Hello, friends. A couple of days ago, I saw a car driving very slowly around the car park of Portsmouth Olympic Harbour in Kingston. This isn’t unusual. The harbour is always busy with runners, walkers, picnickers, coffee-drinkers, dog-walkers, cyclists, and all manner of casual idlers. The thing that caught my eye was the small dog trotting along beside the car. Yes, the dog’s owner was “walking” his dog by driving alongside it. I don’t think I’ve led an excessively sheltered life, but this startled me. We North Americans love our cars and we’ve built our sprawling cities around them. I guess the next logical step is to give up our legs entirely?
If you thought I was going to segue once again to Judith Flanders, you’re absolutely right. In The Victorian City, Flanders asserts: “walking was the most common form of locomotion throughout the nineteenth century. By mid-century it was estimated that 200,000 people walked daily to the City; by 1866 that figure had increased to nearly three-quarters of a million.” What I love is that it’s not just the poor who walked: it was most people, including the rich. “In 1833, the children of a middle-class musician living in Kensington walked home from a concert in the City.” That’s roughly 4 miles and it would take about 90 minutes, according to Google Maps. “Two decades later, Leonard Wyon, a prosperous civil servant, and his wife shopped in Regent Street, then walked home to Little Venice.” That’s about two and half miles, or 50 minutes. And “In 1856, the wealthy Maria Cust returned from her honeymoon, walking with her husband from Paddington to Eaton Square.” Assuming the Custs strolled through Hyde Park, that’s a 2 mile walk which might take 40 minutes.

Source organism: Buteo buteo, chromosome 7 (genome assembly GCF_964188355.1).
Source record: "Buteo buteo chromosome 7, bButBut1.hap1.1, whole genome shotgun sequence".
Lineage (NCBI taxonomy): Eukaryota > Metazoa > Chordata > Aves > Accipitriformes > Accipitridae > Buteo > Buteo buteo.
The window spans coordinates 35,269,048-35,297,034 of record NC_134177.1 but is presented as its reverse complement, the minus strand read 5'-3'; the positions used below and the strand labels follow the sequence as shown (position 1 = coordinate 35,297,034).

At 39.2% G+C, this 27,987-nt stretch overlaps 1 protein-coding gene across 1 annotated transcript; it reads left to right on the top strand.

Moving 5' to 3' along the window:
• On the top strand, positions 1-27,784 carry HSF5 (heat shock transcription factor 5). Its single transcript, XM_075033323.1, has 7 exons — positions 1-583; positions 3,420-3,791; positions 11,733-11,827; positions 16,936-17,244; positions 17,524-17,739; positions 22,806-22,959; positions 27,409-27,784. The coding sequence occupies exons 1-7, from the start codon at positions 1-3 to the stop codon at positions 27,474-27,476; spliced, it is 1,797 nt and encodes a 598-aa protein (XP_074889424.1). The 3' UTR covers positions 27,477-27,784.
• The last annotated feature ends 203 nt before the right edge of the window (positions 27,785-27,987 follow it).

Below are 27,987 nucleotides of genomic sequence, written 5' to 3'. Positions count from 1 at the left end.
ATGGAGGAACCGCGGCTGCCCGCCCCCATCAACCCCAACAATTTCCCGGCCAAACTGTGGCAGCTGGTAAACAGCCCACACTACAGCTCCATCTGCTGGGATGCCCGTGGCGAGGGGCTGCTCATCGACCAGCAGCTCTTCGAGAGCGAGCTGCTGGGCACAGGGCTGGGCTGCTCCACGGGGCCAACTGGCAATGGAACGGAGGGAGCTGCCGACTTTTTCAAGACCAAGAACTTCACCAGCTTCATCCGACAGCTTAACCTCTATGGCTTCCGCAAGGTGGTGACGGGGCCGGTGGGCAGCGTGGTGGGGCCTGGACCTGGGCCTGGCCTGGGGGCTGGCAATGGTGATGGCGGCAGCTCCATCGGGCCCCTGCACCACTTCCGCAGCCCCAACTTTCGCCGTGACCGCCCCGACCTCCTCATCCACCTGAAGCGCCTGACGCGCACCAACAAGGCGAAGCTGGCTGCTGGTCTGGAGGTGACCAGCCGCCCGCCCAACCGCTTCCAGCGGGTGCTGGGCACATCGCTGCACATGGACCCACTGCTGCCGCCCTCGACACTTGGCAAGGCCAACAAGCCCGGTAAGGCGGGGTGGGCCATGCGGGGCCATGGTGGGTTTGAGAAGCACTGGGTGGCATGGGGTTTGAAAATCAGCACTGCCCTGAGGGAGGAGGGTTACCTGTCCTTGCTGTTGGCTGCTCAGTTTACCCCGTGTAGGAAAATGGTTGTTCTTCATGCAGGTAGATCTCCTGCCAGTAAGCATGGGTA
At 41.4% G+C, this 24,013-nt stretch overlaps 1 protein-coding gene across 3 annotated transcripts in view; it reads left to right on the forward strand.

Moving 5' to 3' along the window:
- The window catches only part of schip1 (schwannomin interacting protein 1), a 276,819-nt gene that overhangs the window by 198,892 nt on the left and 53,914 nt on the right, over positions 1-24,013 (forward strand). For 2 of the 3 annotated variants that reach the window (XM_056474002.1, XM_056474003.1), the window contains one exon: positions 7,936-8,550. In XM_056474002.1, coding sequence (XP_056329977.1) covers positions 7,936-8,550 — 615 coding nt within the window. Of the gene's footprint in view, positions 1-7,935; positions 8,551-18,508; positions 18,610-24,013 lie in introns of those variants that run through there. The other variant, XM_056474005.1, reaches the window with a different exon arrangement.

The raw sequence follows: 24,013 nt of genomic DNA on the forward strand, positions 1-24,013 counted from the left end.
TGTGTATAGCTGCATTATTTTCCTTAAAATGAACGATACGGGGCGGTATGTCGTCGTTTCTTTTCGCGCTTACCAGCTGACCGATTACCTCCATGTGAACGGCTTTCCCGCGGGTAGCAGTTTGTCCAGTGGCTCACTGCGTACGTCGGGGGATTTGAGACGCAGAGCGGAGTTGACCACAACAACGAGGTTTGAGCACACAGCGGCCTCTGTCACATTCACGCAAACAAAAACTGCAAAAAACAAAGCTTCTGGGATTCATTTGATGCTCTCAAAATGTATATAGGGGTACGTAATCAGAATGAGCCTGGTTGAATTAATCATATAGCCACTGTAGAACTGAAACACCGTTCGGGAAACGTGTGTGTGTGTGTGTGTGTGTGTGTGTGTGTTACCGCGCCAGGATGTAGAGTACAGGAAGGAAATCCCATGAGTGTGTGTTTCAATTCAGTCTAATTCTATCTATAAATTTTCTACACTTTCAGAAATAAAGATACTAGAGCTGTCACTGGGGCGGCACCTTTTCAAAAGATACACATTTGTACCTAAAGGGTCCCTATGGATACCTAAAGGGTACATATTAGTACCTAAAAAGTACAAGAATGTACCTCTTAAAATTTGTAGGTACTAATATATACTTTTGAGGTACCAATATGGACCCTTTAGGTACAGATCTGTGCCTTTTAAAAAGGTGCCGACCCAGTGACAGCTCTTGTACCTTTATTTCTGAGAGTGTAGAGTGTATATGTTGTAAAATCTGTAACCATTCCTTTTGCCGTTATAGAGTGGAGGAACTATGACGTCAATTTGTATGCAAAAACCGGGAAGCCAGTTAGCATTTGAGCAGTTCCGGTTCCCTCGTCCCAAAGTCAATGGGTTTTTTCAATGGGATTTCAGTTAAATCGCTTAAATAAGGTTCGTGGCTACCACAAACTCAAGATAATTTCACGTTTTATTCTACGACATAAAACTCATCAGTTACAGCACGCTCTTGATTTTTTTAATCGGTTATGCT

Not everyone walked for leisure, of course. Working people endured extremely long days, by our standards: shifts of 12, 14 and 16 hours were not uncommon. And they commuted by walking. (No wonder they bought breakfast along the way, eating as they went.) My favourite image of the Victorian walking commute features office clerks: “a thick black line, stretching from the suburbs to the heart of the city… [they] plod steadily along… knowing by sight almost everybody they meet or overtake, for they have seen them every morning (Sunday excepted) for the last twenty years.”
All this puts Charles Dickens’s famously feverish walking in a clearer context. Dickens once walked 30 miles from his home in London to his country house in Kent. (He set off at 2 a.m. after a quarrel with his wife, which helps to explain his average walking pace of over 4 miles an hour!) And in his lifetime, he was famous for passionately, diligently, ceaselessly walking the streets of London, which appear in his fiction in such remarkable and evocative detail. But even if I didn’t have Charles Dickens to cite as a model, I would claim that walking is the only way truly to see a city. That’s how I fell in love with London, too. When I lived in Bloomsbury, as a graduate student, I would get up early on weekend mornings and explore the streets. There were other Londonphiles doing the same thing, and I got to know a few of their faces.
These are golden memories, and writing this post has created in me a new resolve: the next time I have 2 or 3 hours, I’m going to walk part of Kingston I’ve never walked before. It’s hardly Dickens in London, but I’ll take it.